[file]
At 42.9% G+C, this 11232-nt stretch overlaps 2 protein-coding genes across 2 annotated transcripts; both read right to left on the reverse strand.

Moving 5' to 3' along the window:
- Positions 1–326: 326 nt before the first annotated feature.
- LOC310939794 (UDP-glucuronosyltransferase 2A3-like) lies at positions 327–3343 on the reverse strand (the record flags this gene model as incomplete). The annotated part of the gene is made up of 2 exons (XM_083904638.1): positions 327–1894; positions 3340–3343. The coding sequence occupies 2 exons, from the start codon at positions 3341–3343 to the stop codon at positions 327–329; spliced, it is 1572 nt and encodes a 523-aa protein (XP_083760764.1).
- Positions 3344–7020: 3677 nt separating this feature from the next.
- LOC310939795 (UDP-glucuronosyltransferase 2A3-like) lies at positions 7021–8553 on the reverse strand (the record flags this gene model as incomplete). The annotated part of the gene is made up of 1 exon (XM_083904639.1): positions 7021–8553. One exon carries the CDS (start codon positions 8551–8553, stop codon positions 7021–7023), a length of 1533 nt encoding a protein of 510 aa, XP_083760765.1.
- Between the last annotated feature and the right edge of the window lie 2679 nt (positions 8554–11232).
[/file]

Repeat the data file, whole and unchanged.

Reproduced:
At 42.9% G+C, this 11232-nt stretch overlaps 2 protein-coding genes across 2 annotated transcripts; both read right to left on the reverse strand.

Moving 5' to 3' along the window:
- Positions 1–326: 326 nt before the first annotated feature.
- LOC310939794 (UDP-glucuronosyltransferase 2A3-like) lies at positions 327–3343 on the reverse strand (the record flags this gene model as incomplete). The annotated part of the gene is made up of 2 exons (XM_083904638.1): positions 327–1894; positions 3340–3343. The coding sequence occupies 2 exons, from the start codon at positions 3341–3343 to the stop codon at positions 327–329; spliced, it is 1572 nt and encodes a 523-aa protein (XP_083760764.1).
- Positions 3344–7020: 3677 nt separating this feature from the next.
- LOC310939795 (UDP-glucuronosyltransferase 2A3-like) lies at positions 7021–8553 on the reverse strand (the record flags this gene model as incomplete). The annotated part of the gene is made up of 1 exon (XM_083904639.1): positions 7021–8553. One exon carries the CDS (start codon positions 8551–8553, stop codon positions 7021–7023), a length of 1533 nt encoding a protein of 510 aa, XP_083760765.1.
- Between the last annotated feature and the right edge of the window lie 2679 nt (positions 8554–11232).